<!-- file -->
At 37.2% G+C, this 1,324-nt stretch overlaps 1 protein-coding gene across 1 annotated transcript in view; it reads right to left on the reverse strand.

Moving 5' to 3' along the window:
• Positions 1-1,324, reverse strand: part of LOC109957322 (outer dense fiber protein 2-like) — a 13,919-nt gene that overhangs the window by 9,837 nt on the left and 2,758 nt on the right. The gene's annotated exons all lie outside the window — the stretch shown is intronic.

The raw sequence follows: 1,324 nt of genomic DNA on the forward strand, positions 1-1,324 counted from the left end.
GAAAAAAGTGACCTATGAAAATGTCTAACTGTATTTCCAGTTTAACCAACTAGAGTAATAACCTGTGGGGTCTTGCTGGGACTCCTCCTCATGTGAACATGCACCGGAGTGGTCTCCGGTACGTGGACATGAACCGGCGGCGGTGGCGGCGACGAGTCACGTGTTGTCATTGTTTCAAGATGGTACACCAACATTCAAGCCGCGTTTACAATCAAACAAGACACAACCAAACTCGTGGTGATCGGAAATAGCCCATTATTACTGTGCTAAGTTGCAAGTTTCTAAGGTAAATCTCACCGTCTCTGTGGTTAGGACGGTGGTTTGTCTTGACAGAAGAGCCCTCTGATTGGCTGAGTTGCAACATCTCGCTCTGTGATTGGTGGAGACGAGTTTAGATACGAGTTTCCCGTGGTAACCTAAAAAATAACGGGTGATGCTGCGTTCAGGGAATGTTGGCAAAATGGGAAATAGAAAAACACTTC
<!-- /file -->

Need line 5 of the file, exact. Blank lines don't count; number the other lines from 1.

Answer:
GAAAAAAGTGACCTATGAAAATGTCTAACTGTATTTCCAGTTTAACCAACTAGAGTAATAACCTGTGGGGTCTTGCTGGGACTCCTCCTCATGTGAACATGCACCGGAGTGGTCTCCGGTACGTGGACATGAACCGGCGGCGGTGGCGGCGACGAGTCACGTGTTGTCATTGTTTCAAGATGGTACACCAACATTCAAGCCGCGTTTACAATCAAACAAGACACAACCAAACTCGTGGTGATCGGAAATAGCCCATTATTACTGTGCTAAGTTGCAAGTTTCTAAGGTAAATCTCACCGTCTCTGTGGTTAGGACGGTGGTTTGTCTTGACAGAAGAGCCCTCTGATTGGCTGAGTTGCAACATCTCGCTCTGTGATTGGTGGAGACGAGTTTAGATACGAGTTTCCCGTGGTAACCTAAAAAATAACGGGTGATGCTGCGTTCAGGGAATGTTGGCAAAATGGGAAATAGAAAAACACTTC